What’s a skater?
Some time ago, in a country far far away, I had a short conversation with a 13-year-old skater. One of our friends was attacked by skinheads, he said. Why, I ask. Why do skinheads hate skaters? Because we’re cool, he replies, with all the assurance of activated youth.
Ok, so we’ve had some idea of skate culture from Avril Lavigne’s horrible nursery rhyming and the harmless-friendly skater dude from Clueless (Alicia Silverstone being fabulous), so many years ago. We can’t set too much store by these representations, but let’s say we got the impression that skaters loved baggy clothes and occupied streets and public spaces in interesting, playful ways.
Where are they hanging?
Walking past Vivekananda Station Metro, off Old Madras Road, I saw skaters again. They were setting up ramps, zipping up and down, and seemed to be accompanied by a beat-boxer. On the sidelines, traffic roared and normal life progressed along repetitive lines. I do my India-interested-but-not-enough gawking thing, but inside, I’m dying of curiosity.
My questions are of course referential. Are they cool? Are they subversive? Do they occupy streets and public spaces in interesting playful ways? Do I like them? This is the kind of thing that makes you hunt people down and call them up. So here’s what I found out.
Are they cool?
They (the ones I like to think of as Bangalore’s highway skaters) call themselves HolyStoked. They’re as subversive as you can be in a crowded city that considers walking on footpaths to be an act of defiance. Their favored hunting grounds are spaces beneath Metro stations, abandoned spaces, garages, parking lots.
Who do they hang with?
So, they’ve got a beat-boxer on board. They tie up with graffiti artists. They’ve tied up with Cycle Day and Open Streets. They’ve got a bus called the Holy Detour. It’s been decorated. If you didn’t manage your road-trip-rock-band dream, try joining a skate collective.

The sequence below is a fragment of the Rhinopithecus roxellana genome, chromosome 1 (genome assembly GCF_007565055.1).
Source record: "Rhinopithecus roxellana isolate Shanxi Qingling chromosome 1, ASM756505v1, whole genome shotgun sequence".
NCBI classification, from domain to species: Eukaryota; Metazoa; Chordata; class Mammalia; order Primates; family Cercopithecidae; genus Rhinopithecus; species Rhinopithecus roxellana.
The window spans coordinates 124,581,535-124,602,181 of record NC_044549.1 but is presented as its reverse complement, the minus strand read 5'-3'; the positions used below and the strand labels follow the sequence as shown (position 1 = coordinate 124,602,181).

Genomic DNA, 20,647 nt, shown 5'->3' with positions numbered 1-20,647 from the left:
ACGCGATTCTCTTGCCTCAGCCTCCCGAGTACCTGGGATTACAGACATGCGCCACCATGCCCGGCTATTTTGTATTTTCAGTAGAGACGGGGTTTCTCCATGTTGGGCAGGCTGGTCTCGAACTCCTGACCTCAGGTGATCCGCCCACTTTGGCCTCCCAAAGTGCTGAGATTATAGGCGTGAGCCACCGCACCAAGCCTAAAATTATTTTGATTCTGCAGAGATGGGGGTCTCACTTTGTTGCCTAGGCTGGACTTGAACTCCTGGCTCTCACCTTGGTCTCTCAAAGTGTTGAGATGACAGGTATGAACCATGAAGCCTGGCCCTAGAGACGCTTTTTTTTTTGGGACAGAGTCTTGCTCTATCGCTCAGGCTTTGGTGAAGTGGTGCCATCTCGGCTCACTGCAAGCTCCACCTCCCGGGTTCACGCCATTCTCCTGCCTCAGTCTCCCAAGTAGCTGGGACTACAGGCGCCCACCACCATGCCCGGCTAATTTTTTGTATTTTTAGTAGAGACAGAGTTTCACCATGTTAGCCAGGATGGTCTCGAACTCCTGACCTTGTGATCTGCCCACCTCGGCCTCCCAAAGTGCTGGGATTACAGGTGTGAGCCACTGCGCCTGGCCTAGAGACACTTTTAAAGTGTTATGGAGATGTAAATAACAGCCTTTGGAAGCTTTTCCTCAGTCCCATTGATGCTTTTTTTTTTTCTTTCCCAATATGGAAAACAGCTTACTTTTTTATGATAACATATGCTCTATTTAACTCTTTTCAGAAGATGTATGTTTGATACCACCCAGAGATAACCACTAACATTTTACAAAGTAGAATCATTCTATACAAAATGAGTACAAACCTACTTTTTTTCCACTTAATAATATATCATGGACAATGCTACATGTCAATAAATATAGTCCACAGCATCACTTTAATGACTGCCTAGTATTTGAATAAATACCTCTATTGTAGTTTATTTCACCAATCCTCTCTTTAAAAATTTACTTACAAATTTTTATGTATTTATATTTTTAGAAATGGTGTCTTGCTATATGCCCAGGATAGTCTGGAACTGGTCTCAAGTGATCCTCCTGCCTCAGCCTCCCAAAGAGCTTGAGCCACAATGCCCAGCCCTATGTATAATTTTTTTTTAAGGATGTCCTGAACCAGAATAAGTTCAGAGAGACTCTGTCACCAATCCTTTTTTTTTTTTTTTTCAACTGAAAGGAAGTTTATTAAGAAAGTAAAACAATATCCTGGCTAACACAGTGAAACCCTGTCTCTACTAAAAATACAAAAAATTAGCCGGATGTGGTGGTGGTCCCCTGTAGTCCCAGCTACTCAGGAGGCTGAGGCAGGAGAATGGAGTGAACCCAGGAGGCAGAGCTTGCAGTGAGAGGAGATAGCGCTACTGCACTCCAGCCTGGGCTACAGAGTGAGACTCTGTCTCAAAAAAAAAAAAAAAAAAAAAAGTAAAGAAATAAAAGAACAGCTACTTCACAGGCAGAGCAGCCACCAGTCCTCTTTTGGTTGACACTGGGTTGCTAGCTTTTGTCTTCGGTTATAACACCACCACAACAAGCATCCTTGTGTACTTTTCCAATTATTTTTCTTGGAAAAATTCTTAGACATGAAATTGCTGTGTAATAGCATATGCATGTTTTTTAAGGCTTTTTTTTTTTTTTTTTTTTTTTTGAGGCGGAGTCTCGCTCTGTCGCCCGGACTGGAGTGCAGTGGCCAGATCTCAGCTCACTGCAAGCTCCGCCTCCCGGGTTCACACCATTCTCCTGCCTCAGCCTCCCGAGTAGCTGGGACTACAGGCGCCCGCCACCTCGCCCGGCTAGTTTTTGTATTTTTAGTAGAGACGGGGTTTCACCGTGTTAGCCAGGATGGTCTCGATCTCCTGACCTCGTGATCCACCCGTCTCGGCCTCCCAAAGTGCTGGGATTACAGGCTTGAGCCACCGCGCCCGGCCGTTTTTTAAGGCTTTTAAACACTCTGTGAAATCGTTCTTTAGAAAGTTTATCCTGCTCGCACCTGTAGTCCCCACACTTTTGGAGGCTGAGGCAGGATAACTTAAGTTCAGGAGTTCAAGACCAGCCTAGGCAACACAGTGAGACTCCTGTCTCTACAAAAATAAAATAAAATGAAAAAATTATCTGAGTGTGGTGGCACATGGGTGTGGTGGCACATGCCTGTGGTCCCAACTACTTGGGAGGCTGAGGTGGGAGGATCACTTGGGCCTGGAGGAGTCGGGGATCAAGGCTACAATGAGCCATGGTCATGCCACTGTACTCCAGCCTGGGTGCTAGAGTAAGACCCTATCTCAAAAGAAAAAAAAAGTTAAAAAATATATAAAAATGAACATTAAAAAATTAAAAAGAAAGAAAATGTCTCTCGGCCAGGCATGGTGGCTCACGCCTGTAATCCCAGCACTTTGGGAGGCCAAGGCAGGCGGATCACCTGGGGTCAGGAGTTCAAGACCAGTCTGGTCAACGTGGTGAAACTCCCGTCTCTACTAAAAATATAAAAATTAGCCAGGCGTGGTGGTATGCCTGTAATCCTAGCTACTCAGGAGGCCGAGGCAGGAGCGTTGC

What do they believe in?
DIY, skating as breaking across class and caste and age barriers, occupying public spaces, connecting with other things/people that happen on the street.
What are they doing about it?
They’ve worked on fundraisers. They build skate parks. They sell skateboards. They sell parts. They help with repairs. They set up a free open skate park in a fisherman’s hall in Mahabalipuram and left ten skateboards behind.
What’s their gripe?
Why do they make it so hard for the public to use public spaces? What’s with all these timings and rules in parks? Why can’t we open up Freedom Park to set up a skate rink? Parks with rules like no pets, no running, no playing? Are they parks or prisons?
I might add here that I feel the same without being a skater. Where do kids actually get to play then? In apartment corridors?
Skater identity: Poornabodh, co-founder, HolyStoked
There are no winners and losers in skating. You just improve yourself. Untouched by bureaucracy, skating is still open and free. We’re just empowering skaters to develop their own style.
Man, I’m too old for this shit
“I started skating at 26. Most people think you’ve got to be as a teenager, but we’ve got people starting at all ages. We have a whole family coming in now. Mum, Dad and two kids.”